Medical Marijuana: Uses, History, and Evidence

Published: 11/15/2021, 6:05 PM
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Presented by Elevate Holistics, a telehealth platform focused on making medical cannabis processes as simple and easy as possible. Through collaboration with your physician and Elevate staff, you have everything you need to Elevate your health naturally. 

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(NATIONAL) Symptoms related to anxiety, depression, appetite, pain and inflammation, nausea, and epilepsy are among those that medical marijuana treats.

Marijuana interacts with the human body when the chemical THC interacts with the body’s cannabinoid receptors in the brain. This interaction can change from person to person, but the most common effects are reduced pain and inflammation, increased appetite, and decreased nausea. 

These interactions have sparked one of the primary questions regarding this plant: Is marijuana a legitimate medical treatment? 

Below, we pull the facts from the fiction as we explore marijuana’s medical past, reputation, and proven medicinal qualities.

From Prohibition to Legitimate Medical Use

Marijuana, formally called cannabis, has had various reputations throughout the years. Most of the positions surrounding marijuana use have been negative. A prime example was the Marihuana Tax Act of 1937, which made marijuana outlawed for any use. 

Today, cannabis has come a long way and progressed well beyond the general public’s initial perception of it as only a recreational drug. Many accept medical marijuana as a method to treat and alleviate diseases and their symptoms. 

Medical marijuana’s usefulness lies in its cannabinoids, the active chemicals found in the plant that are naturally identical to cannabinoids produced in the human body. They are responsible for managing appetite, memory, movement, and pain.

Two of the most desired chemicals in cannabis are THC (tetrahydrocannabinol) and CBD (cannabidiol). Recreational users typically seek THC due to its psychoactive nature, called the high. Conversely, CBD doesn’t have the euphoric effect, but users report it relieves anxiety, depression, and pain. 

Plus, in the late 1800s, U.S. and European pharmacies and doctors’ offices sold extracts to treat stomach problems and other ailments.

Marijuana’s Medical Reputation

Practitioners have used marijuana as medicine for thousands of years. Ancient and early physicians infused this plant into medicines and teas to dull pain and other ailments. 

According to Medical Daily, medicinal cannabis first started in China, and its practice spread to the Middle East and Africa. Many considered it to be a medicine for various conditions, but doctors of the time also warned against overusing it, believing it could cause people to “see demons.”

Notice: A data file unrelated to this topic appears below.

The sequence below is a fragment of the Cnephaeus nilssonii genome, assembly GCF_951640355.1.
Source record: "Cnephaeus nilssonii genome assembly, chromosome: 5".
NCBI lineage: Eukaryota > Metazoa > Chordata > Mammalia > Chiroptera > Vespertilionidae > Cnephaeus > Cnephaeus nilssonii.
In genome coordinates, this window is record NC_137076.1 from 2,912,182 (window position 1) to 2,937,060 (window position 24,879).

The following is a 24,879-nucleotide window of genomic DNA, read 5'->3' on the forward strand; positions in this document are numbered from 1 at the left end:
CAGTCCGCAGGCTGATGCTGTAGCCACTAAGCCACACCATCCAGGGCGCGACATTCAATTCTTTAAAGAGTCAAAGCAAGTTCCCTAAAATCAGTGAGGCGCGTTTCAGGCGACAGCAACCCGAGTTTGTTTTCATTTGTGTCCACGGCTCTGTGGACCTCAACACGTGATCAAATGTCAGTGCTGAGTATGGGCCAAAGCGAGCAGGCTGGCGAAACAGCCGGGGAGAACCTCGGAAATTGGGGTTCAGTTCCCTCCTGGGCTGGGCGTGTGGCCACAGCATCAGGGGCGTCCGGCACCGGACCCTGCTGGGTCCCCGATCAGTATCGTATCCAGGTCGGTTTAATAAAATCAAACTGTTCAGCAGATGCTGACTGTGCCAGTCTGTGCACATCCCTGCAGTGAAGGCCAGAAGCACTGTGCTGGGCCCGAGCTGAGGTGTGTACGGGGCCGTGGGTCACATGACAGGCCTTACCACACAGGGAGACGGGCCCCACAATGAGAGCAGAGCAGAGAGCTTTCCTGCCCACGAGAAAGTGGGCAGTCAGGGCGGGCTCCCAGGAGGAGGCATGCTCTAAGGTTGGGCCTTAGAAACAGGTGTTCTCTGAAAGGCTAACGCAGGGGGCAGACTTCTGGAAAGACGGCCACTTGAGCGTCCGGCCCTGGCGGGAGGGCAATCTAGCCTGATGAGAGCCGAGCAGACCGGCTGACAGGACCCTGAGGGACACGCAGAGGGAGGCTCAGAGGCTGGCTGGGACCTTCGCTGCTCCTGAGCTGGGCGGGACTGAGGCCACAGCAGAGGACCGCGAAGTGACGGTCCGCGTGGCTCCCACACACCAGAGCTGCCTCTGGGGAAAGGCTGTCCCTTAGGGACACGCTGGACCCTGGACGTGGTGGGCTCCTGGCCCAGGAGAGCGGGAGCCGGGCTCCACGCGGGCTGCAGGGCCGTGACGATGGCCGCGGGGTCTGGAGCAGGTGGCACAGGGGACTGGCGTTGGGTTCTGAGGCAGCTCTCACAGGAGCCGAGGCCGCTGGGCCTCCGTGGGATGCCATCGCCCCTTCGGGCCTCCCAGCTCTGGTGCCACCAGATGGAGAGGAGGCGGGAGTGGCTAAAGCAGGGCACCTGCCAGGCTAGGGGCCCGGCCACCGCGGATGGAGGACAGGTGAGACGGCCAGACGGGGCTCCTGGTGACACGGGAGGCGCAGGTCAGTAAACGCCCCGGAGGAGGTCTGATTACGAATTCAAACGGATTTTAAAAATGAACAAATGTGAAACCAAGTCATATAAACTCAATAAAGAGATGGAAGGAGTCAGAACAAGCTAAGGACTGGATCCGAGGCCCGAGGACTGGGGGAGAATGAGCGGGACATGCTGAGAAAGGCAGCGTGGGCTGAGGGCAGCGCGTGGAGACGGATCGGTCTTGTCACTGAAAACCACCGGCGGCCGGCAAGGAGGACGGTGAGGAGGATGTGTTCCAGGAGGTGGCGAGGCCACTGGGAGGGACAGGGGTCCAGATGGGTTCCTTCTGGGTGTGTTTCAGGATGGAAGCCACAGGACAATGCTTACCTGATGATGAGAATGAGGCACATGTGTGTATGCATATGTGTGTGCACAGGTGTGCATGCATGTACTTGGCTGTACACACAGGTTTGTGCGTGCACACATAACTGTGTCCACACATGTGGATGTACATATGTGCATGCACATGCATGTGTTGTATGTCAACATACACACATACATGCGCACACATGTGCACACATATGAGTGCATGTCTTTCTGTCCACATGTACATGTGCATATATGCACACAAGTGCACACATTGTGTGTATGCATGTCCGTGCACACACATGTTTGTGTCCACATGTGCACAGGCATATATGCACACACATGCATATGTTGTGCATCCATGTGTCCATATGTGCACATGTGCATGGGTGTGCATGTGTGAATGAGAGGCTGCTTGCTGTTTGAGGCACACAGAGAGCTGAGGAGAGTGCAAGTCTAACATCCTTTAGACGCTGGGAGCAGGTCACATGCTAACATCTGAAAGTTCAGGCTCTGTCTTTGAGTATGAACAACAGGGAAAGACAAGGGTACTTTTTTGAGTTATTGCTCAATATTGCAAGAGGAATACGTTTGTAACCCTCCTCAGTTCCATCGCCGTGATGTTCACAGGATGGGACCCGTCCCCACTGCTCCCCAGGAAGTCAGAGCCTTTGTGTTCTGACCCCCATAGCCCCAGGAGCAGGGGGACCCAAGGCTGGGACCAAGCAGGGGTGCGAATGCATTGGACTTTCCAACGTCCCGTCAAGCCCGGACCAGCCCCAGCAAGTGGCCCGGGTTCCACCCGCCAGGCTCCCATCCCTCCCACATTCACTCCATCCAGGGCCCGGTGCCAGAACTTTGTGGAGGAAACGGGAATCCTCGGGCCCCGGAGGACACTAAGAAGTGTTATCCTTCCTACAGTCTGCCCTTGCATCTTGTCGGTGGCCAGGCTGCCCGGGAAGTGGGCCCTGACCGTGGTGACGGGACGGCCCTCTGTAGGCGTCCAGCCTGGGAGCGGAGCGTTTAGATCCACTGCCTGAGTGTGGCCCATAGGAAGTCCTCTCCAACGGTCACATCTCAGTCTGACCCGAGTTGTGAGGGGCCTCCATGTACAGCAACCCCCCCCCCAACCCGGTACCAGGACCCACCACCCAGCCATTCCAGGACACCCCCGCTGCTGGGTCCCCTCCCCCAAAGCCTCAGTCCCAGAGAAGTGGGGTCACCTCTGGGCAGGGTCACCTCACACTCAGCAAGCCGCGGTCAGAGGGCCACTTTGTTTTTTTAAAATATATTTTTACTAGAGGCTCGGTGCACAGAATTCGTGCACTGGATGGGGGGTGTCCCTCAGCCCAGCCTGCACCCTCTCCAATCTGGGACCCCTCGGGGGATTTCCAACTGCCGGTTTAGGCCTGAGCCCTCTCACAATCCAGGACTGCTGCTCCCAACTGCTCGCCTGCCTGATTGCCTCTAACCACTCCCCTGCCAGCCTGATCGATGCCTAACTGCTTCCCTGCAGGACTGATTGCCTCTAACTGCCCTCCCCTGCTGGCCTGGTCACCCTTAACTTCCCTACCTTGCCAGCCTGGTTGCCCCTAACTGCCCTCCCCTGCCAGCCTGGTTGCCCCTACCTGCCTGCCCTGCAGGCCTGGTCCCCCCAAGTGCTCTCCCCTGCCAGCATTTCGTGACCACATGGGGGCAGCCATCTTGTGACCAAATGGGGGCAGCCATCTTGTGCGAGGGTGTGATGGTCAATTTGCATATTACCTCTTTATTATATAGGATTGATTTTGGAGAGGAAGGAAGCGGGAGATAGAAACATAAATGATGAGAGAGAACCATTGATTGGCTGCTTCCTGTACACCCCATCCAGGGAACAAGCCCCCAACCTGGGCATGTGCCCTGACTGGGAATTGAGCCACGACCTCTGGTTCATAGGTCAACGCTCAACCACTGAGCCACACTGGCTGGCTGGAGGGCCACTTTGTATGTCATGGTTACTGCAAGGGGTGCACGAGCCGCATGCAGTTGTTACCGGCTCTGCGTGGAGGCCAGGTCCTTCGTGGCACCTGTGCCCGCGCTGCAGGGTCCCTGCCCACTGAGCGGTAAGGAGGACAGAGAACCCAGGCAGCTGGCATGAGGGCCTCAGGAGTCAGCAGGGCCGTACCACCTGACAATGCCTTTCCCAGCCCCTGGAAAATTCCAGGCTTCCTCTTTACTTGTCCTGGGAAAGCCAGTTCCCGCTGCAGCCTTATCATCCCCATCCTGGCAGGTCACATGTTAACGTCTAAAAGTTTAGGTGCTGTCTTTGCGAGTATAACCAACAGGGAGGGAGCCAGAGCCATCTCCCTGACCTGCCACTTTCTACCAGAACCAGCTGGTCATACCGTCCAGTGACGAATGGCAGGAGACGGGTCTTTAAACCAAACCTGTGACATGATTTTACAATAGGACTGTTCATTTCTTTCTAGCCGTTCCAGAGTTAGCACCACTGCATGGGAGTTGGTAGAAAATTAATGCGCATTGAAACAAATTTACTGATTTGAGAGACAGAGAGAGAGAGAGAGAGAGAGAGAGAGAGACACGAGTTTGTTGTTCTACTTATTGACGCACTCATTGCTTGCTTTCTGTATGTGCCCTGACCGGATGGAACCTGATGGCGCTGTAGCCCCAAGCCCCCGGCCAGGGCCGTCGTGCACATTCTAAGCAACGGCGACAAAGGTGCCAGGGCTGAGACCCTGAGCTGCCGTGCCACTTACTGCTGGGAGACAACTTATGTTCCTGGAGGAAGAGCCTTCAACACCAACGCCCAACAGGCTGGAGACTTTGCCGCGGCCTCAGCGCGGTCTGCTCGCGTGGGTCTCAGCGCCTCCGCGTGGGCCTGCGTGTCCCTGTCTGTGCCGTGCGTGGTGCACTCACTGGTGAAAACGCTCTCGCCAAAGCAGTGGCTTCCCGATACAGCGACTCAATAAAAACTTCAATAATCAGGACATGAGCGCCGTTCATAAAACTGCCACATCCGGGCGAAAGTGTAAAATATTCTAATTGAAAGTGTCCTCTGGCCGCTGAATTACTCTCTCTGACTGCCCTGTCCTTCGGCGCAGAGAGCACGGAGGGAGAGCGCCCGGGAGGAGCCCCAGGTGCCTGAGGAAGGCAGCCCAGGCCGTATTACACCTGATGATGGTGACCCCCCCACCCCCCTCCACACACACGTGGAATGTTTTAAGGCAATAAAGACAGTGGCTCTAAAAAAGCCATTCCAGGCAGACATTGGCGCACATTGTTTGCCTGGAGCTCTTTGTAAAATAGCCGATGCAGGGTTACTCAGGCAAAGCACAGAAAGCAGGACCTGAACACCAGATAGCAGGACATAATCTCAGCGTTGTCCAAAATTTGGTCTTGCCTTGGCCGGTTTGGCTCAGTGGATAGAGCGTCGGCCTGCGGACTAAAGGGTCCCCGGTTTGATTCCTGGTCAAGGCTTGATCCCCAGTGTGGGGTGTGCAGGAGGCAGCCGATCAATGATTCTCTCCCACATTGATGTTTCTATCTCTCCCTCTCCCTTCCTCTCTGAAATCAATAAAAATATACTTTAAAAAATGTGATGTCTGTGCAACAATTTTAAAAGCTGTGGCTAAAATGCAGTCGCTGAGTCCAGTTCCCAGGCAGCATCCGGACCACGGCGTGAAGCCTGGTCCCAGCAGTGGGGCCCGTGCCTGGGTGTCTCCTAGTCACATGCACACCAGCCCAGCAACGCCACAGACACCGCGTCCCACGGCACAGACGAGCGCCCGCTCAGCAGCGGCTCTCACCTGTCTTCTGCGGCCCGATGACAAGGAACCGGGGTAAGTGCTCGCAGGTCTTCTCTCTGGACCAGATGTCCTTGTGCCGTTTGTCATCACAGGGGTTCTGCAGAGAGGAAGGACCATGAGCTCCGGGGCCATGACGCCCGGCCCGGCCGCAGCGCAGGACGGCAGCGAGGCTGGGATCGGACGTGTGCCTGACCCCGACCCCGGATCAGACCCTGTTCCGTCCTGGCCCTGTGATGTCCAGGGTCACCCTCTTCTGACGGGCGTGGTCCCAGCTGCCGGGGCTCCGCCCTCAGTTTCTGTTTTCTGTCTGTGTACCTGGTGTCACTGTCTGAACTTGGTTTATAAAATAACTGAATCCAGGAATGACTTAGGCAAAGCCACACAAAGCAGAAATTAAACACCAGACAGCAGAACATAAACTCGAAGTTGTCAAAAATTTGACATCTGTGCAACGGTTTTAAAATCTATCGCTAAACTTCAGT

Its history holds true today, as it's still used as a way to manage pain, especially chronic pain related to arthritis, fibromyalgia, and migraines. It’s also gaining momentum as an alternative to opioids. 

WebMD reports a study in which researchers polled nearly 3,000 medical marijuana patients. Most of them said the marijuana provided relief equal to their other medications but without the side effects. 

The study also found that 97% of the patients said marijuana use helped them lower the number of opioids they took. And 81% said taking marijuana alone was more effective than using both marijuana and opioids.

The Hard Evidence: Epilepsy

The most substantial scientific evidence backs CBD's success in treating epilepsy. Syndromes like Dravet syndrome and Lennox-Gastaut syndrome won’t always respond to anti-seizure medication. But, studies proved that controlled doses of CBD significantly reduced the number of seizures

In 2018, results like these helped CBD-containing drugs like Epidiolex obtain U.S. Food & Drug Administration (FDA) approval. Epidiolex is the first-ever cannabis-derived medicine approved to treat these epileptic conditions.

Other Medical Uses

Marijuana users often experience an increase in appetite—AKA the munchies. That can be a substantial medical benefit for patients suffering from serious illnesses that cause significant weight loss. Some practitioners use marijuana to treat eating disorders to help establish healthy eating habits. 

And others have found it useful for alleviating the side effects cancer patients experience when undergoing chemotherapy. In addition, HIV/AIDS patients reported it being helpful due to the symptoms associated with the disease that include appetite loss, nausea, and weight loss. In fact, treating HIV patients in the 1980s revived cannabis therapy.

Some claims say the CBD in marijuana reduces inflammation, stress, anxiety, and depression. However, more research is needed to substantiate these claims.

Ultimately, researchers continue to study claims of marijuana’s ability to treat various medical conditions. So far, it has gained legitimacy as a successful treatment for certain childhood epilepsy syndromes, and many others continue to use it for its reported medical benefits in alleviating other ailments. 

CANNABIS WEEKLY is presented by Elevate Holistics, a full staff of healthcare professionals that take you from CBD to THC, including pharmaceutical interactions, and treatment plans. By using HIPAA-compliant medical marijuana processes and board-certified cannabis physicians, you can get your MMJ card right from the comfort of home. 

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